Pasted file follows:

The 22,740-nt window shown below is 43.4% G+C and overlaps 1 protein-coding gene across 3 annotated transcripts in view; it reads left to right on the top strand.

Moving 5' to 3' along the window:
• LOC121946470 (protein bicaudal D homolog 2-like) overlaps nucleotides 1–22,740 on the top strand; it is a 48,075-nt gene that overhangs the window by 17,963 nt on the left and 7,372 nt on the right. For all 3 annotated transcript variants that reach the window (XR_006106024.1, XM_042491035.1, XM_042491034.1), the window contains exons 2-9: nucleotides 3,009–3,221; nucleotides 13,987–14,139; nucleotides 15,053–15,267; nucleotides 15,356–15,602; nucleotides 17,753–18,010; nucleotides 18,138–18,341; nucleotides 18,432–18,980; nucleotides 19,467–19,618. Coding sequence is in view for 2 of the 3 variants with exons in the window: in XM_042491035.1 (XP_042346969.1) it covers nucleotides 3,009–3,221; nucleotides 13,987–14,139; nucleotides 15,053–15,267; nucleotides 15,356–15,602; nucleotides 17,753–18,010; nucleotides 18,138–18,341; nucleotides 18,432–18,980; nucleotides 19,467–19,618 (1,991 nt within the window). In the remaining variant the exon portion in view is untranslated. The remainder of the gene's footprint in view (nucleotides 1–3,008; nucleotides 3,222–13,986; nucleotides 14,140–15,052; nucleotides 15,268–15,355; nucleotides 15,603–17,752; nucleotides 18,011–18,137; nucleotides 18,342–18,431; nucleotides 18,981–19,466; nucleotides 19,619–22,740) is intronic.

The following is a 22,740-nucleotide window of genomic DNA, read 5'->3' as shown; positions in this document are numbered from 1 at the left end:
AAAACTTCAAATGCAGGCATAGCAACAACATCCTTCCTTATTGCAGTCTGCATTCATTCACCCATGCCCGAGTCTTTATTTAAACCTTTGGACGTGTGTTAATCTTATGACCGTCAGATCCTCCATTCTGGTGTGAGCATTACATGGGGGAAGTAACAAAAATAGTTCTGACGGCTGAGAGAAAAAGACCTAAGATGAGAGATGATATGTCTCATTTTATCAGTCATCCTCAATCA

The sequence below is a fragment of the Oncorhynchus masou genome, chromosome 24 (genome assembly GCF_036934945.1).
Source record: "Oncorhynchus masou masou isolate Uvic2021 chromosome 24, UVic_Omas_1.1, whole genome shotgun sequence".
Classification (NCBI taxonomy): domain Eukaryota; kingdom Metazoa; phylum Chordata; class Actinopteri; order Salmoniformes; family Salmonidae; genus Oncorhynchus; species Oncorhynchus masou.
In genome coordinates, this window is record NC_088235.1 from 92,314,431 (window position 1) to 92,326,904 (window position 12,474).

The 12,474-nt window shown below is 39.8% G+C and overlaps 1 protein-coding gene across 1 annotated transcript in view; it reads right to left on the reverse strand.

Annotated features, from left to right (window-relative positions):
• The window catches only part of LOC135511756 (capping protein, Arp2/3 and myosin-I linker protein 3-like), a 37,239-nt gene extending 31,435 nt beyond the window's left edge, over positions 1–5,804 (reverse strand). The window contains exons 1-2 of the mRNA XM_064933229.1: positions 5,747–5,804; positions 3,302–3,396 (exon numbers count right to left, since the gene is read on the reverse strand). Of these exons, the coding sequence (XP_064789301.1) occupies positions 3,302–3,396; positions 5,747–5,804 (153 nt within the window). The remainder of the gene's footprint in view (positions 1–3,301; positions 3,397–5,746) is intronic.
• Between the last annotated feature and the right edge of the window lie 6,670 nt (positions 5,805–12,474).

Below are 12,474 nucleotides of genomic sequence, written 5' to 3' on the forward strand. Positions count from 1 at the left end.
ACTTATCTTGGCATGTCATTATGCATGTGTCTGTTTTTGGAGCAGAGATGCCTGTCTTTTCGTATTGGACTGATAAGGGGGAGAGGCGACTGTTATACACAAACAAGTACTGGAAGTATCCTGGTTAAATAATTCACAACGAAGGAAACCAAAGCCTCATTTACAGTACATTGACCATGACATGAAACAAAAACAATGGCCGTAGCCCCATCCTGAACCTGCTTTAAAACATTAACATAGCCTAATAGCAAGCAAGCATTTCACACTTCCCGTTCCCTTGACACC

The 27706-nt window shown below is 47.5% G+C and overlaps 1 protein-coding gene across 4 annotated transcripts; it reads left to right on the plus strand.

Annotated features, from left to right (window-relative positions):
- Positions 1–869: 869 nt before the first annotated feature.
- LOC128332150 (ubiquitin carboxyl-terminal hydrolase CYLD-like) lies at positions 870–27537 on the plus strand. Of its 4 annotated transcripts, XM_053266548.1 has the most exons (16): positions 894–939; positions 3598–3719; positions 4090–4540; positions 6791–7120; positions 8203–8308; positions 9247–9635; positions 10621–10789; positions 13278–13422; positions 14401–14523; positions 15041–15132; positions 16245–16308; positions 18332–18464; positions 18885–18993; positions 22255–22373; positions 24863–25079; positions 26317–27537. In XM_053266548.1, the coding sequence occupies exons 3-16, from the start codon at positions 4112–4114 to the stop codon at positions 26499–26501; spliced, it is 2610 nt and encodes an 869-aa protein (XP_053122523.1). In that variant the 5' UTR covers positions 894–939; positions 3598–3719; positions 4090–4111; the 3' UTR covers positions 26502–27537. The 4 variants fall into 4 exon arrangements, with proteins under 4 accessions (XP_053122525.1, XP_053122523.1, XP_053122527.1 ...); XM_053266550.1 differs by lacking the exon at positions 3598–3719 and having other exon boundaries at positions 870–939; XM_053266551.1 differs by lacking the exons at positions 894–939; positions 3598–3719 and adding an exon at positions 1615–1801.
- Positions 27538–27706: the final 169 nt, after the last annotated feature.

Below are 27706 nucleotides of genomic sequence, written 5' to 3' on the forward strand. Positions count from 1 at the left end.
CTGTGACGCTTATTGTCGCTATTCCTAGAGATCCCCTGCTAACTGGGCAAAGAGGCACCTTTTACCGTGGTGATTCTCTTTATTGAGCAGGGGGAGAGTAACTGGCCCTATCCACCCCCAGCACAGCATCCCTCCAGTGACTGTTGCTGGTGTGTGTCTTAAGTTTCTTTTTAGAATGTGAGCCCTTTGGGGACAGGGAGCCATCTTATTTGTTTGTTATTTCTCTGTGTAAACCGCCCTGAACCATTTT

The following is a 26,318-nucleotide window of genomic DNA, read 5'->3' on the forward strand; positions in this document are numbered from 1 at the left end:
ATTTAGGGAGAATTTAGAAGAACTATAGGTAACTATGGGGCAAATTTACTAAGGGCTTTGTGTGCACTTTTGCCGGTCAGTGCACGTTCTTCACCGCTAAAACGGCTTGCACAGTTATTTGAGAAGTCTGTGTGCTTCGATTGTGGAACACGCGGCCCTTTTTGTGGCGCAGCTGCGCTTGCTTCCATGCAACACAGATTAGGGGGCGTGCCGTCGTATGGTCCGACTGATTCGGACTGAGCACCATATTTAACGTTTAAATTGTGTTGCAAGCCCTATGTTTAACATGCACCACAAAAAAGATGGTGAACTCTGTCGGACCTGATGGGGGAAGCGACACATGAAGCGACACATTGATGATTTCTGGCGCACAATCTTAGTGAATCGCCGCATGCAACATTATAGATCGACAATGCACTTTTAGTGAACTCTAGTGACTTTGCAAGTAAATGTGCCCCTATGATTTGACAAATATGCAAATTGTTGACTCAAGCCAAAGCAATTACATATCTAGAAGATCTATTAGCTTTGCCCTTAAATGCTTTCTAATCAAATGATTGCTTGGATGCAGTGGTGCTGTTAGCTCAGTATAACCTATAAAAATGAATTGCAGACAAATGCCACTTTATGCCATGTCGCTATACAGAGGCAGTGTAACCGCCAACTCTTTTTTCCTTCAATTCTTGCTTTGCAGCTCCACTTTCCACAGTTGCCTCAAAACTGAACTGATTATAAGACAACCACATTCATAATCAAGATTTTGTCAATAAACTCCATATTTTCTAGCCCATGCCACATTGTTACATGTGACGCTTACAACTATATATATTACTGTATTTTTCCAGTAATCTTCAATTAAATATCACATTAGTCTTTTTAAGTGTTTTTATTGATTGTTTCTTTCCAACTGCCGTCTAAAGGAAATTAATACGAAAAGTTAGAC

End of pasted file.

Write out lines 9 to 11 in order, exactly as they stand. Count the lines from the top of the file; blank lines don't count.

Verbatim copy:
In genome coordinates, this window is record NC_088235.1 from 92,314,431 (window position 1) to 92,326,904 (window position 12,474).

The 12,474-nt window shown below is 39.8% G+C and overlaps 1 protein-coding gene across 1 annotated transcript in view; it reads right to left on the reverse strand.

Annotated features, from left to right (window-relative positions):